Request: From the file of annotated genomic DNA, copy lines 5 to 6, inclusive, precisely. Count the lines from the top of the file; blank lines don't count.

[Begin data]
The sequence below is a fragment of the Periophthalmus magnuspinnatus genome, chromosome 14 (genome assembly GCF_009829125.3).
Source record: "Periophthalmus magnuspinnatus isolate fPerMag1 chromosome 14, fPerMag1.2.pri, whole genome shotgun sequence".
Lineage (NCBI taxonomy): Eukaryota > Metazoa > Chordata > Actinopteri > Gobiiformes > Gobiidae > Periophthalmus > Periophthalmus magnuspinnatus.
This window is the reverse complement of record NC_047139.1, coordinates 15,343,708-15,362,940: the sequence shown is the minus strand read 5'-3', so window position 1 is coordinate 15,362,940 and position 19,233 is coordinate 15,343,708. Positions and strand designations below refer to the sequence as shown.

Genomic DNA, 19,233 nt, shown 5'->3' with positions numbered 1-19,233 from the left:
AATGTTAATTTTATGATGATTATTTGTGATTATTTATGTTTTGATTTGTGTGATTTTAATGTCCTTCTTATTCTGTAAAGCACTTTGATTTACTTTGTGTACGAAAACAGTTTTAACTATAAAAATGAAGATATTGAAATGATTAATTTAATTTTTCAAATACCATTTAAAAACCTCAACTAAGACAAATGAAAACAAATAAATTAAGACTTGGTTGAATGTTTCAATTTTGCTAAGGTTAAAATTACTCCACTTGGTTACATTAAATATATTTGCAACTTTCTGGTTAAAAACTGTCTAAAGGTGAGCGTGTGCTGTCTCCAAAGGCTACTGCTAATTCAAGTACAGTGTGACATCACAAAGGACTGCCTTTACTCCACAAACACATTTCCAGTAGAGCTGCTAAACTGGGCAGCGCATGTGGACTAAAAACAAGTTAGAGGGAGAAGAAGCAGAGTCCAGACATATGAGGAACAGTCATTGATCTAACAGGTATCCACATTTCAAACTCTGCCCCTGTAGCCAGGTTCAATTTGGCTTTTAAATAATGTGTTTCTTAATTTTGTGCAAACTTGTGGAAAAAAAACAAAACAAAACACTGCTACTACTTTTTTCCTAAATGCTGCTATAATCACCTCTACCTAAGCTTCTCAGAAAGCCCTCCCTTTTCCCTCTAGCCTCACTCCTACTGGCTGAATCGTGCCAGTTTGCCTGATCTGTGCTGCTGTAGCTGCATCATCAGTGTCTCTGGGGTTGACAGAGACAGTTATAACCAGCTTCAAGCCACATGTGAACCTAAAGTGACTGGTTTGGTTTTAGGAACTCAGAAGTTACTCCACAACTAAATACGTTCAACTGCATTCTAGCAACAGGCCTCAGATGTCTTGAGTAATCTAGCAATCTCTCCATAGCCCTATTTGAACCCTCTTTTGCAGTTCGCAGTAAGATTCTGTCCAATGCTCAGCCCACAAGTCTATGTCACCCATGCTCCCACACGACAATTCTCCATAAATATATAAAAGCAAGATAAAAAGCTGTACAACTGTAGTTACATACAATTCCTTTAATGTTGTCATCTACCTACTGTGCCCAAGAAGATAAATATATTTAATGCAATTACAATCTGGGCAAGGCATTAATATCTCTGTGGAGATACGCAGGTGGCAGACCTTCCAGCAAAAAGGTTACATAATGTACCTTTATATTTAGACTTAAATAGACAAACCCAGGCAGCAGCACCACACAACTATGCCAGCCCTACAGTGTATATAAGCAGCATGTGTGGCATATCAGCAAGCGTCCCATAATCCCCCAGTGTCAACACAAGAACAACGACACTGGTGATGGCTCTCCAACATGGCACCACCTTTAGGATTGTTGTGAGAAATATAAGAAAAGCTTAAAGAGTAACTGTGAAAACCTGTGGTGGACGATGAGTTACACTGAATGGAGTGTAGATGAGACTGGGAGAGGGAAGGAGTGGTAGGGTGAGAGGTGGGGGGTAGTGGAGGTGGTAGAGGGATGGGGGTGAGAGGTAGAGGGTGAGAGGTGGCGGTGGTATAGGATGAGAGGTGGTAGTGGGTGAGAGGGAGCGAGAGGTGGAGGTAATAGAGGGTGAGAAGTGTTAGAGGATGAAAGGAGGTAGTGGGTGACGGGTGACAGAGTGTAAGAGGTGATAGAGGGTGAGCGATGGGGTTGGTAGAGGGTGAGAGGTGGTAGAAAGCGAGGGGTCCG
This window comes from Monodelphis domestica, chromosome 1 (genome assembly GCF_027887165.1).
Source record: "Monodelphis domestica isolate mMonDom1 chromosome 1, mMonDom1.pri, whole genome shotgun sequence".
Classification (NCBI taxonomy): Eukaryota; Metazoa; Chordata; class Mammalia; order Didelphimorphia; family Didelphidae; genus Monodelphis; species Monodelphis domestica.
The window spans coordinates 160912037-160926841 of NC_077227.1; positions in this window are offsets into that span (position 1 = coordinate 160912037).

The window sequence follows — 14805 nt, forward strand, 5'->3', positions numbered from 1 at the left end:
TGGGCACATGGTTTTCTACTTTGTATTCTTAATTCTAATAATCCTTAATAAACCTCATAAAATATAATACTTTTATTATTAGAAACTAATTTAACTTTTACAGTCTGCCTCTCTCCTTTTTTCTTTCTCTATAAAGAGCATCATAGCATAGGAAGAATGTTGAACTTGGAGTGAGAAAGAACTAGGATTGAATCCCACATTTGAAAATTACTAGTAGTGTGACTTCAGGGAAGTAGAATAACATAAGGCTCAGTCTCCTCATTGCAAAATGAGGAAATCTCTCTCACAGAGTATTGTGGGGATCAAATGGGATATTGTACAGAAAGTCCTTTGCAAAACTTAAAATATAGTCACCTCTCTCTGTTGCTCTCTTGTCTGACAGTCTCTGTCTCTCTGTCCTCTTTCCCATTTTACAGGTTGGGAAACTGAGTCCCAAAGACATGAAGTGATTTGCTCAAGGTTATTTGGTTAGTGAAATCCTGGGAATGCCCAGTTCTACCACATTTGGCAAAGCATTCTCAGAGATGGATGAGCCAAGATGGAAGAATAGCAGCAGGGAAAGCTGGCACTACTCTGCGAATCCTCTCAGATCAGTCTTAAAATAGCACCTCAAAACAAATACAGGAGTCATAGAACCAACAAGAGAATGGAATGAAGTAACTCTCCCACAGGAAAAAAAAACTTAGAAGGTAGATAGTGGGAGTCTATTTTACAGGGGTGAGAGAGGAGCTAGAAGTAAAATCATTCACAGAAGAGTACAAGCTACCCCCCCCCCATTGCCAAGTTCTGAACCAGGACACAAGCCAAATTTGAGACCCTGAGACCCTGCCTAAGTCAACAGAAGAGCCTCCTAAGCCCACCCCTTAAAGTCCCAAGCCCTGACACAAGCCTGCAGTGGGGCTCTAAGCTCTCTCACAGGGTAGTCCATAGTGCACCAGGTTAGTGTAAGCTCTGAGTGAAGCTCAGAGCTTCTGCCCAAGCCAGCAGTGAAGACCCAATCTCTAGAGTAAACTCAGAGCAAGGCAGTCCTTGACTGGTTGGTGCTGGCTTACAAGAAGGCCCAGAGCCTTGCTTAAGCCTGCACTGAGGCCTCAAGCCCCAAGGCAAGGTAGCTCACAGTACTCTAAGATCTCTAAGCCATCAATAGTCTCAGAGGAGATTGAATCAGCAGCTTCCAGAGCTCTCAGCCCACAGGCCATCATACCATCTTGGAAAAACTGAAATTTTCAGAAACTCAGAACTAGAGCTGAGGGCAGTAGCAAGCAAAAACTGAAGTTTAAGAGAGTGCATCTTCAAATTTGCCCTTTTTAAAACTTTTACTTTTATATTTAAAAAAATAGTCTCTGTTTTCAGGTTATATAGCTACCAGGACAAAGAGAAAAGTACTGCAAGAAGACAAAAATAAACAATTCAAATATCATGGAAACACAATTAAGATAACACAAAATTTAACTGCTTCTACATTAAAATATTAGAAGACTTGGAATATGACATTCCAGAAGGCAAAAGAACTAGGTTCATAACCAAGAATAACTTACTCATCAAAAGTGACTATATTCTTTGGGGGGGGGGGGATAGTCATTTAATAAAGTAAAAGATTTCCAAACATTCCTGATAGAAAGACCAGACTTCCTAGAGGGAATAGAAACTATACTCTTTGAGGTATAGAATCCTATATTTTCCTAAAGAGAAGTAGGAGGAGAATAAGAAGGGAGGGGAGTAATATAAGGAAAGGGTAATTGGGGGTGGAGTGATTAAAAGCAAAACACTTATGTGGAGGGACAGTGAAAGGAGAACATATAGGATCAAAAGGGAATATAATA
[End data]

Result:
Genomic DNA, 19,233 nt, shown 5'->3' with positions numbered 1-19,233 from the left:
AATGTTAATTTTATGATGATTATTTGTGATTATTTATGTTTTGATTTGTGTGATTTTAATGTCCTTCTTATTCTGTAAAGCACTTTGATTTACTTTGTGTACGAAAACAGTTTTAACTATAAAAATGAAGATATTGAAATGATTAATTTAATTTTTCAAATACCATTTAAAAACCTCAACTAAGACAAATGAAAACAAATAAATTAAGACTTGGTTGAATGTTTCAATTTTGCTAAGGTTAAAATTACTCCACTTGGTTACATTAAATATATTTGCAACTTTCTGGTTAAAAACTGTCTAAAGGTGAGCGTGTGCTGTCTCCAAAGGCTACTGCTAATTCAAGTACAGTGTGACATCACAAAGGACTGCCTTTACTCCACAAACACATTTCCAGTAGAGCTGCTAAACTGGGCAGCGCATGTGGACTAAAAACAAGTTAGAGGGAGAAGAAGCAGAGTCCAGACATATGAGGAACAGTCATTGATCTAACAGGTATCCACATTTCAAACTCTGCCCCTGTAGCCAGGTTCAATTTGGCTTTTAAATAATGTGTTTCTTAATTTTGTGCAAACTTGTGGAAAAAAAACAAAACAAAACACTGCTACTACTTTTTTCCTAAATGCTGCTATAATCACCTCTACCTAAGCTTCTCAGAAAGCCCTCCCTTTTCCCTCTAGCCTCACTCCTACTGGCTGAATCGTGCCAGTTTGCCTGATCTGTGCTGCTGTAGCTGCATCATCAGTGTCTCTGGGGTTGACAGAGACAGTTATAACCAGCTTCAAGCCACATGTGAACCTAAAGTGACTGGTTTGGTTTTAGGAACTCAGAAGTTACTCCACAACTAAATACGTTCAACTGCATTCTAGCAACAGGCCTCAGATGTCTTGAGTAATCTAGCAATCTCTCCATAGCCCTATTTGAACCCTCTTTTGCAGTTCGCAGTAAGATTCTGTCCAATGCTCAGCCCACAAGTCTATGTCACCCATGCTCCCACACGACAATTCTCCATAAATATATAAAAGCAAGATAAAAAGCTGTACAACTGTAGTTACATACAATTCCTTTAATGTTGTCATCTACCTACTGTGCCCAAGAAGATAAATATATTTAATGCAATTACAATCTGGGCAAGGCATTAATATCTCTGTGGAGATACGCAGGTGGCAGACCTTCCAGCAAAAAGGTTACATAATGTACCTTTATATTTAGACTTAAATAGACAAACCCAGGCAGCAGCACCACACAACTATGCCAGCCCTACAGTGTATATAAGCAGCATGTGTGGCATATCAGCAAGCGTCCCATAATCCCCCAGTGTCAACACAAGAACAACGACACTGGTGATGGCTCTCCAACATGGCACCACCTTTAGGATTGTTGTGAGAAATATAAGAAAAGCTTAAAGAGTAACTGTGAAAACCTGTGGTGGACGATGAGTTACACTGAATGGAGTGTAGATGAGACTGGGAGAGGGAAGGAGTGGTAGGGTGAGAGGTGGGGGGTAGTGGAGGTGGTAGAGGGATGGGGGTGAGAGGTAGAGGGTGAGAGGTGGCGGTGGTATAGGATGAGAGGTGGTAGTGGGTGAGAGGGAGCGAGAGGTGGAGGTAATAGAGGGTGAGAAGTGTTAGAGGATGAAAGGAGGTAGTGGGTGACGGGTGACAGAGTGTAAGAGGTGATAGAGGGTGAGCGATGGGGTTGGTAGAGGGTGAGAGGTGGTAGAAAGCGAGGGGTCCG